Louisiana continues to see an increase in West Nile virus infections, with the Louisiana Department of Health reporting 15 new cases and four deaths from the disease. So far this year, six people have died from the virus, and LDH has detected 68 cases. More than half – 37– of this year's cases are West Nile neuro-invasive disease, the more serious form of the virus that infects the brain and spinal cord and can cause brain damage or death. This is the highest total of West Nile neuro-invasive infections that have occurred in the state since 2006.

LDH issues a weekly Arbovirus Surveillance Report that details cases detected thus far by parish, which is published here. This week's 15 new infections include eight cases of neuro-invasive disease, with one each reported from Bossier, Caddo, Concordia, Jefferson, Tangipahoa, Union, Washington and Webster parishes. There were also new cases of West Nile fever, the milder form of the virus that causes flu-like symptoms, reported from Livingston (1), Orleans (1), Ouachita (1) and St. Tammany (2) parishes. Two new asymptomatic cases, meaning the infected people had the virus but did not feel ill and only discovered the West Nile infection when they had blood work done for an unrelated reason such as blood donation, were reported from East Baton Rouge and Rapides parishes.

"The increased cases we are seeing this year are a firm reminder that West Nile Virus is a serious disease, and people need to be vigilant about protecting themselves," said Dr. Raoult Ratard, LDH State Epidemiologist. "We know from 10 years of surveillance that this disease is active in every corner of the state, and people are at risk of getting it regardless of whether cases or deaths occurred in their parishes. Everyone should own their own health and take precautions against mosquito bites."

St. Tammany Parish has reported the most West Nile Virus infections so far, with six neuro-invasive disease cases, four West Nile fever cases and one asymptomatic case. East Baton Rouge Parish has reported five neuro-invasive disease cases, two West Nile fever and two asymptomatic cases, and Tangipahoa Parish has four neuro-invasive disease cases, two West Nile fever cases and three asymptomatic cases.

Most people who contract West Nile virus will have asymptomatic cases, and nearly 10 percent of all cases will develop West Nile fever. Only a very small percentage of infected people develop neuro-invasive disease, and the elderly are particularly at risk for this form of the virus. But, health officials urge individuals of every age to take precautions.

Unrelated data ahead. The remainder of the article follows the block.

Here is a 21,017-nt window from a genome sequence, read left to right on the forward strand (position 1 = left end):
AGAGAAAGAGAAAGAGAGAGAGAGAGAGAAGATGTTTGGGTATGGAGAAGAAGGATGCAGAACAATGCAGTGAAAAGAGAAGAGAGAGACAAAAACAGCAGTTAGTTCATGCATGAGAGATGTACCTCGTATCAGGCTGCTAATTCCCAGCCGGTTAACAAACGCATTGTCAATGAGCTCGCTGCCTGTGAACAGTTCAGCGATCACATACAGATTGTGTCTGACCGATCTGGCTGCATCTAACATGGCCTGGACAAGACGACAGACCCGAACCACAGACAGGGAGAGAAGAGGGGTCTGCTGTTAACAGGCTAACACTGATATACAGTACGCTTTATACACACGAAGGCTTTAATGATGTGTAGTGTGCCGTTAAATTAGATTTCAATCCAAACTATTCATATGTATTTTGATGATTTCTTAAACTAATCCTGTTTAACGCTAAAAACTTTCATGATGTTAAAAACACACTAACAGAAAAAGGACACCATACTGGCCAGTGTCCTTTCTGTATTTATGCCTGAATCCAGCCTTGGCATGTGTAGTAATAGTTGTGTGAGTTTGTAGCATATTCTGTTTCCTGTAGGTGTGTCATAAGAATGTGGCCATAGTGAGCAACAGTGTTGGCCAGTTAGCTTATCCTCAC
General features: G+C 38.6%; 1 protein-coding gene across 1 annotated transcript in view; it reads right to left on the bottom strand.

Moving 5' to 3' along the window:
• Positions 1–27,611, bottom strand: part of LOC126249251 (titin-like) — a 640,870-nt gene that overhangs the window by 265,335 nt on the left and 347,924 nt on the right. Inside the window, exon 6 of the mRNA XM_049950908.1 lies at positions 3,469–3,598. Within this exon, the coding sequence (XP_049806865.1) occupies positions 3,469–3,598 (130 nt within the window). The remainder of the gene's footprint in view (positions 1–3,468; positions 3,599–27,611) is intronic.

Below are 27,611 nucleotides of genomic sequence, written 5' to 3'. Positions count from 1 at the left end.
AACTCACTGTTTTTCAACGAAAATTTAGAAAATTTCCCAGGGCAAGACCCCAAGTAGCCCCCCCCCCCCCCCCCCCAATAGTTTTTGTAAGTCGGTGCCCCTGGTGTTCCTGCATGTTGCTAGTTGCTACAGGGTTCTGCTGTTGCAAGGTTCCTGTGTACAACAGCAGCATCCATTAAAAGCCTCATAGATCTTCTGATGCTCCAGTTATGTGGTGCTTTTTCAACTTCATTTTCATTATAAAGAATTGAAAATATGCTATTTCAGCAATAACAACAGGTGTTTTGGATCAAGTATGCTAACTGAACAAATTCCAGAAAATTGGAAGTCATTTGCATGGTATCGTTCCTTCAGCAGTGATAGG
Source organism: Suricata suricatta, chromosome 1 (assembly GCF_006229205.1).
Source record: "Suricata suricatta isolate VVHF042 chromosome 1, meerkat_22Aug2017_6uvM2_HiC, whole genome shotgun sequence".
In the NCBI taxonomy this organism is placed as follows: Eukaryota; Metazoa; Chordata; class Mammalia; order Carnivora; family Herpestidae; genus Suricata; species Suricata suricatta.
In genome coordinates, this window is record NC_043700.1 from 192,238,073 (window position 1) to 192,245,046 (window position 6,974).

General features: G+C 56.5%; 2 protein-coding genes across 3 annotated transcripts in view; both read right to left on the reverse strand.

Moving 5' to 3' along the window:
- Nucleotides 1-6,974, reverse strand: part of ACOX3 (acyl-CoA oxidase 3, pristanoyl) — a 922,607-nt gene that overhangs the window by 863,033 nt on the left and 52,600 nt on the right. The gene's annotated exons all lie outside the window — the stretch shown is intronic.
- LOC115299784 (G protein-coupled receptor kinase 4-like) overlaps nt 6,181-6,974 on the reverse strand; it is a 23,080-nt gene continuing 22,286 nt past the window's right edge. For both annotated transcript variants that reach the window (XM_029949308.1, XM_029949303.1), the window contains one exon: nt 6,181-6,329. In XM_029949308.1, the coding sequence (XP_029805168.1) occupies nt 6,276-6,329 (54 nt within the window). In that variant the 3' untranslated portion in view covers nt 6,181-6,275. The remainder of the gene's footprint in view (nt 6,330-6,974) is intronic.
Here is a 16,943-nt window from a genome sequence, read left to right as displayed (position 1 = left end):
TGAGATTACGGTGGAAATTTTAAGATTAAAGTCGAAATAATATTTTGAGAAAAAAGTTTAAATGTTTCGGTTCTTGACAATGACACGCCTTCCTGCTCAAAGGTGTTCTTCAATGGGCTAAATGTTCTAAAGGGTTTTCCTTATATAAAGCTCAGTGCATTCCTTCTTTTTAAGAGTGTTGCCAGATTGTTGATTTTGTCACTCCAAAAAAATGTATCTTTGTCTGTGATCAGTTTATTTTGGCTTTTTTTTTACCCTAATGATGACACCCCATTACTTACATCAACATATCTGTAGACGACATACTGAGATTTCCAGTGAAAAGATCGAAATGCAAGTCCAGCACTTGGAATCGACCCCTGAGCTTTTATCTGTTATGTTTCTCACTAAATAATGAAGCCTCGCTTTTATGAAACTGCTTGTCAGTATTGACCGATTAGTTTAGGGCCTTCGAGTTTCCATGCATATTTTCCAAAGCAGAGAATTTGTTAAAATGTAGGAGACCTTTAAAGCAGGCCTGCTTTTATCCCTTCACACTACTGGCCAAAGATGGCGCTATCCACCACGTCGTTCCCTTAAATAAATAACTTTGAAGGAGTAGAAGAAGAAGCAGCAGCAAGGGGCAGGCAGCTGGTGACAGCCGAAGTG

Local mosquito control partners and abatement districts remain vigilant in keeping the population of infected mosquitos under control, but everyone has a personal responsibility to prevent infection by avoiding mosquito bites.

Protect Yourself

  • If you will be outside, you should wear a mosquito repellent containing DEET. The American Academy of Pediatrics (AAP) recommends that repellents should contain no more than 30% DEET when used on children. Insect repellents also are not recommended for children younger than 2 months. CDC recommends that you always follow the recommendations appearing on the product label when using repellent.
  • People should be especially vigilant if they are outside at dusk. The mosquitoes that carry West Nile are most active at that time.
  • Apply repellent on exposed skin and clothing. Do not apply under your clothes or on broken skin.
  • To apply repellent to your face, spray on your hands and then rub on your face.
  • Adults should always apply repellent to children.
  • Wear long-sleeved shirts and pants when outdoors for long periods of time.
  • Avoid perfumes and colognes when outdoors for extended periods of time.
  • Make sure that your house has tight-fitting windows and doors, and that all screens are free of holes.

Reduce the mosquito population by eliminating standing water around your home, which is where mosquitoes breed:

  • Dispose of tin cans, ceramic pots and other unnecessary containers that have accumulated on your property. Turn over wheelbarrows, plastic wading pools or buckets that could collect water.
  • Drill holes in the bottom of outdoor recycling containers. Drainage holes that are located on the container sides collect enough water for mosquitoes to breed.
  • Clean clogged roof gutters yearly. They are often overlooked, but can produce millions of mosquitoes each season.
  • Aerate ornamental pools or stock them with fish. Water gardens can become major mosquito producers if they are allowed to stagnate.
  • Clean and chlorinate swimming pools that are not being used. A swimming pool that is left untended by a family that goes on vacation for a month can produce enough mosquitoes to result in neighborhood-wide complaints. Be aware that mosquitoes may even breed in the water that collects on swimming pool covers.